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Press Release 10-170
New Species of Multi-horned Dinosaurs Unearthed in Utah

With looks that kill, two newly discovered dinosaur species once roamed lost continent in what is now southern Utah

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Photo of Scott Sampson with the fossil of the species Kosmoceratops richardsoni.

Scott Sampson pictured with the fossil of the species Kosmoceratops richardsoni. Scott Sampson is a research curator at the Utah Museum of Natural History, adjunct associate professor in the Department of Geology and Geophysics at the University of Utah, and first author on the paper describing the discovery to appear in the jounal PLoS. This evidence of a new species of horned dinosaur has been found in Grand Staircase-Escalante National Monument in Southern Utah.

Credit: Scott Sampson, University of Utah


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View a video of Dr. Scott Sampson discussing the two new species of dinosaur.

View a video of Dr. Scott Sampson discussing the two new species of dinosaur discovered at Grand Staircase-Escalante National Monument.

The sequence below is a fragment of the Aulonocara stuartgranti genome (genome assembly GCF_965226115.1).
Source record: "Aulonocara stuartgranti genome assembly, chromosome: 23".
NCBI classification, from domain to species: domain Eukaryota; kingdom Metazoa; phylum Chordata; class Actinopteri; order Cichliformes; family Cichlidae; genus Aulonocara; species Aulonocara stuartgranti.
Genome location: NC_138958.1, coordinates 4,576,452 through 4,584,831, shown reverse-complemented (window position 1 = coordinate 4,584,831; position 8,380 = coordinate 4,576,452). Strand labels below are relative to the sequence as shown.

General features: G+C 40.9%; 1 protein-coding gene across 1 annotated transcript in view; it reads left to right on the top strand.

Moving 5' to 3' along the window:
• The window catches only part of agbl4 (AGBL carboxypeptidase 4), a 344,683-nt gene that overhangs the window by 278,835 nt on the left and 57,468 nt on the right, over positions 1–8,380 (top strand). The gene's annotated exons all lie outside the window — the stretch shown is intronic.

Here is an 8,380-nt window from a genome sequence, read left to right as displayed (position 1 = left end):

Credit: Utah Museum of Natural History

 

An artist conception of newly discovered dinosaur species unearthed from the lost continent

An artist conception of the newly discovered dinosaur species--Utahceratops gettyi (U-tah-SARA-tops get-EE-i) and Kosmoceratops richardsoni (KOZ-mo-SARA-tops RICH-ard-SON-i)--found in Grand Staircase-Escalante National Monument in southern Utah, the "lost island continent" of Laramidia.

Credit: Lukas Panzarin


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Photo of skulls of the two new species of dinosaurs.

Skulls of the two new species of dinosaurs.

Credit: Utah Museum of Natural History


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Dinosaur distribution on the continent.

Dinosaur distribution on the continent.

Credit: Utah Museum of Natural History


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Photo of Scott Sampson with the skull of Utahceratops gettyi.

Scott Sampson with the skull of Utahceratops gettyi, measuring about seven feet long.

Credit: Utah Museum of Natural History


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Photo of researchers digging for fossils in Grand Staircase-Escalante National Monument, Utah.

Researchers dig for fossils in Grand Staircase-Escalante National Monument, southern Utah, a site that has now emerged as one of the most important paleontological reserves in the world.

Credit: Utah Museum of Natural History


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